Sire to be Published by Madefire Studios

Madefire Studios is going to sell J. Dakota Powell and Mitch Gettleman’s animated graphic novel series Sire (art and animation by JDP). Here is a link to the prologue. Although the developers say it’s better on an iPad.

Some screen shots from the prologue. It’s pretty intense right from the start, and moving. I would watch it on an iPad if you can. You don’t want anything to get in the way of the emotion in the work. Congratulations Sire creators!! This is a well-deserved development.



My Off Broadway Debut is Today

I mentioned that I’m part of a choir that will be singing in a play called The Events. My personal debut is this afternoon!! I meant to buy new eyeliner yesterday, but the cute animals I came across along the way made me forget. Damn you cute animals! No matter, really. AND, The New York Times loved the play!!

“An agitated anguish beats against the walls of ritual in “The Events,” a solemn, searching and ultimately very moving play about a faith-shattering act of violence. This gutsy work by the Scottish dramatist David Greig, which opened on Thursday night at New York Theater Workshop, sets the restless pain of a mass-shooting survivor against the stolid, consoling presence of a community choir.” (The full review is here.)

Dog walking in the snow with One World Trade Center in the background.

One World Trade Center and Dog in the Snow, New York City

Best Friends Adoption Event NYC

I stopped into a Best Friends adoption event just now, at 22 Little West 12th Street. It’s going on until 7pm tonight, and tomorrow at I’m guessing the same time, 11am – 7pm. You can adopt a pet at the rock bottom cost of $10. Whenever a pet was adopted they’d make a big deal about it, with lots of hooping and hollering and ringing of bells. Wait, why do we call it hooping? It’s more like whooping and woo-hooing.

Here is a shot of a dog who was adopted while I was there. That woman sobbing was a Best Friends worker (or volunteer). I’m sure she must be very happy for the dog. But maybe she’s also going to miss him?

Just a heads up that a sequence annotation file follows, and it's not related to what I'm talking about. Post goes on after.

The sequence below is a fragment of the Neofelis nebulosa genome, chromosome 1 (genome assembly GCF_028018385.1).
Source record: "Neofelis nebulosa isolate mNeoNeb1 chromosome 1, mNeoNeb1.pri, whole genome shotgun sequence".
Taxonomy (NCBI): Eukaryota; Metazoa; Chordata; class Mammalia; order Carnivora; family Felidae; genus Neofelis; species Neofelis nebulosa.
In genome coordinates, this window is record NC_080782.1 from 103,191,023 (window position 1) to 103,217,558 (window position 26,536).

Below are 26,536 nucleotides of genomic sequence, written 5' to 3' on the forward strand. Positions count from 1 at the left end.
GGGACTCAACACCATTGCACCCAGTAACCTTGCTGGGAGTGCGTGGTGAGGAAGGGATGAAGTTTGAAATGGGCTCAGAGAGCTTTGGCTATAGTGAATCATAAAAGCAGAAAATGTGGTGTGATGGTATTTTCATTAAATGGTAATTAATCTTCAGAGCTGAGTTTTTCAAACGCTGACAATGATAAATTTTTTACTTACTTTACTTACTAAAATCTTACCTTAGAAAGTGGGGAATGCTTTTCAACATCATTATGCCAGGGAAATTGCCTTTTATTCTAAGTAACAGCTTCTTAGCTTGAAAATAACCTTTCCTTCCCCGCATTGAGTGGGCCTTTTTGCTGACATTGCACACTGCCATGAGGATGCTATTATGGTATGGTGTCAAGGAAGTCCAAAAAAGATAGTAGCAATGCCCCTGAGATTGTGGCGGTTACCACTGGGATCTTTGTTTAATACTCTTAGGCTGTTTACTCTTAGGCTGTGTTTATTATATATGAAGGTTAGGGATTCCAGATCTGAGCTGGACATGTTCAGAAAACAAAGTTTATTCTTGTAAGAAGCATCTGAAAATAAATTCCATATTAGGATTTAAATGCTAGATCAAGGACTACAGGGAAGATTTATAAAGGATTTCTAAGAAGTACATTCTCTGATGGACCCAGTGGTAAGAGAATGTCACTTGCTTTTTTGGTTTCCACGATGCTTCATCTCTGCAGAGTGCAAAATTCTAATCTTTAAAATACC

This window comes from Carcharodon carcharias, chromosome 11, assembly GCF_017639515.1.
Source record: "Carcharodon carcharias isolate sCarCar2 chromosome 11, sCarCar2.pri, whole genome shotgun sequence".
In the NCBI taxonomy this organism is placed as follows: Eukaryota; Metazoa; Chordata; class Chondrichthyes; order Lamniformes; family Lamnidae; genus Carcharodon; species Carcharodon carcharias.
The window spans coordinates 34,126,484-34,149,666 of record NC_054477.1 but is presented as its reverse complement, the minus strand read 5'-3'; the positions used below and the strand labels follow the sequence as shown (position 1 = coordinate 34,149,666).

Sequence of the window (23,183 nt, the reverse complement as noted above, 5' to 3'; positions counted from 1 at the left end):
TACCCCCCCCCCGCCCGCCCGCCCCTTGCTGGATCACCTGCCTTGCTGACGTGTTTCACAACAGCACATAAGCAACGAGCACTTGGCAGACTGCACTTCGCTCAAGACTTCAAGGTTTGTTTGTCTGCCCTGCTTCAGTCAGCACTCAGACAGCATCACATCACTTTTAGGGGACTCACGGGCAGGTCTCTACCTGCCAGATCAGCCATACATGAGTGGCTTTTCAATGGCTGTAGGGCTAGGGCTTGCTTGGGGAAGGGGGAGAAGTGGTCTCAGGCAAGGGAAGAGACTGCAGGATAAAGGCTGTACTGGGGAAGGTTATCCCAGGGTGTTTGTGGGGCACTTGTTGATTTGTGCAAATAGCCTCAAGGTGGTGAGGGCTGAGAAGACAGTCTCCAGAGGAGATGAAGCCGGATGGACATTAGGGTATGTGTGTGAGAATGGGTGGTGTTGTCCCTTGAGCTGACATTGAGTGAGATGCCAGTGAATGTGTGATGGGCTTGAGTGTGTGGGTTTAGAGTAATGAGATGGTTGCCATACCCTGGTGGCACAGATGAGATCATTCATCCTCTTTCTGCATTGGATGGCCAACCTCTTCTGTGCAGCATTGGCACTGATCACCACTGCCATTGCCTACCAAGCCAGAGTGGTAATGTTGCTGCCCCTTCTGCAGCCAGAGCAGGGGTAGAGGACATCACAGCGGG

Best Friends Adoption, New York City

The Churchman Engravings

I was browsing through 19th century issues of The Churchman, an Episcopal church related publication. What got me were the incredible engravings. These aren’t even necessarily the best, but at certain points I’d think, “I should be taking pictures,” and these were the ones I was looking at when that occurred to me.

I would like to convince the Diocese to do a show of these engravings. I’d love to research the artists. A lot were unsigned, but far from all.

The last one here, of the birds, didn’t come out well. But what really got me was how mean the birds looked. The expression in their eyes, you could really feel the intent to harm! I just googled the artist of that one, Hector Giacomelli. Ah, he is well known for his engravings of birds.

The Churchman Engraving

The Churchman Engraving

The Churchman Engraving

The Country of Ice Cream Star by Sandra Newman

The Country of Ice Cream Star by Sandra Newman
Today is the pub date for The Country of Ice Cream Star by Sandra Newman. As if I needed further proof that I no longer have a working brain. I just started Wolf Hall when I could have started this. Sandra is a friend of mine, but that has nothing to do with it! End of the world novels are my favorite and pretty much all the reviews are unanimous, this is a mind-blowingly great addition to the genre. I’ll have to come back to Wolf Hall.

The Wall Street Journal: “Sandra Newman’s novel ‘The Country of Ice Cream Star’ makes the ‘Hunger Games’ seem Wimpy.”

From Booklist: “A richly detailed dystopian epic… This suspenseful, provocative tale is The Hunger Games meets Lord of the Flies and The Walking Dead, only much, much better.” (Starred review!)

The Guardian: “By the last page I was emotionally battered but euphoric: the book had held me so effectively hostage that I felt I had Stockholm syndrome.”

The Harvard Crimson: “The tale follows Ice Cream and Pasha through so many twists and turns and is packed with so much rich detail of their world that it is easy to become emotionally invested. The magnitude of that attachment, though, might not become apparent until the story’s ending unfolds in a spectacle of danger, betrayal, and—perhaps—redemption.”

From the A.V. Club: “This is a bleak and brutal book, but when one encounters a vision of this scale and originality, that must be respected.”

It’s impossible to find a bad picture of Sandra Newman. Here’s a great one by Charles Hopkinson, it’s from the Guardian review.

Sandra Newman